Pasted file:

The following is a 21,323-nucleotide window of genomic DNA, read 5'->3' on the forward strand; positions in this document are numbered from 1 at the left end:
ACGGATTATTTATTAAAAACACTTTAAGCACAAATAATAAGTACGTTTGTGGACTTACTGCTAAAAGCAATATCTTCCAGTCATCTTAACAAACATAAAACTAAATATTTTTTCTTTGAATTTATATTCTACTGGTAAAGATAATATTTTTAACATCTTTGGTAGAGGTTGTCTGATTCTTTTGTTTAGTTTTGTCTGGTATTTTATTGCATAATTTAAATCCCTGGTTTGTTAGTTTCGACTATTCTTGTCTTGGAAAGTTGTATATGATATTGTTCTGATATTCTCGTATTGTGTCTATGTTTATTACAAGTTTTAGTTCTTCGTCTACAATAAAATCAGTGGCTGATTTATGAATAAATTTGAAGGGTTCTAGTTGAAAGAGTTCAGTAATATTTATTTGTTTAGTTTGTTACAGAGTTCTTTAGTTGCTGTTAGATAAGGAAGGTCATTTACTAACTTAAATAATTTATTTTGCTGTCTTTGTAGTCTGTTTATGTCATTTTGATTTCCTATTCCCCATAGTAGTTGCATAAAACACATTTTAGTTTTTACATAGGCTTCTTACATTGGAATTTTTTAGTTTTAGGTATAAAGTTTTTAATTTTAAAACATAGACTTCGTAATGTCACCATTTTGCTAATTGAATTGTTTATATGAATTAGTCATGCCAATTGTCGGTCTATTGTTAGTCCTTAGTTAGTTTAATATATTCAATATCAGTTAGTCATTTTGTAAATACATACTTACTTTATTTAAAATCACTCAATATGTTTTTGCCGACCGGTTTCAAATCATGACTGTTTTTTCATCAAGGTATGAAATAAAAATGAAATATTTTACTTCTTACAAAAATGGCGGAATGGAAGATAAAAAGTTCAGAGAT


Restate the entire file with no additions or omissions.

The following is a 21,323-nucleotide window of genomic DNA, read 5'->3' on the forward strand; positions in this document are numbered from 1 at the left end:
ACGGATTATTTATTAAAAACACTTTAAGCACAAATAATAAGTACGTTTGTGGACTTACTGCTAAAAGCAATATCTTCCAGTCATCTTAACAAACATAAAACTAAATATTTTTTCTTTGAATTTATATTCTACTGGTAAAGATAATATTTTTAACATCTTTGGTAGAGGTTGTCTGATTCTTTTGTTTAGTTTTGTCTGGTATTTTATTGCATAATTTAAATCCCTGGTTTGTTAGTTTCGACTATTCTTGTCTTGGAAAGTTGTATATGATATTGTTCTGATATTCTCGTATTGTGTCTATGTTTATTACAAGTTTTAGTTCTTCGTCTACAATAAAATCAGTGGCTGATTTATGAATAAATTTGAAGGGTTCTAGTTGAAAGAGTTCAGTAATATTTATTTGTTTAGTTTGTTACAGAGTTCTTTAGTTGCTGTTAGATAAGGAAGGTCATTTACTAACTTAAATAATTTATTTTGCTGTCTTTGTAGTCTGTTTATGTCATTTTGATTTCCTATTCCCCATAGTAGTTGCATAAAACACATTTTAGTTTTTACATAGGCTTCTTACATTGGAATTTTTTAGTTTTAGGTATAAAGTTTTTAATTTTAAAACATAGACTTCGTAATGTCACCATTTTGCTAATTGAATTGTTTATATGAATTAGTCATGCCAATTGTCGGTCTATTGTTAGTCCTTAGTTAGTTTAATATATTCAATATCAGTTAGTCATTTTGTAAATACATACTTACTTTATTTAAAATCACTCAATATGTTTTTGCCGACCGGTTTCAAATCATGACTGTTTTTTCATCAAGGTATGAAATAAAAATGAAATATTTTACTTCTTACAAAAATGGCGGAATGGAAGATAAAAAGTTCAGAGAT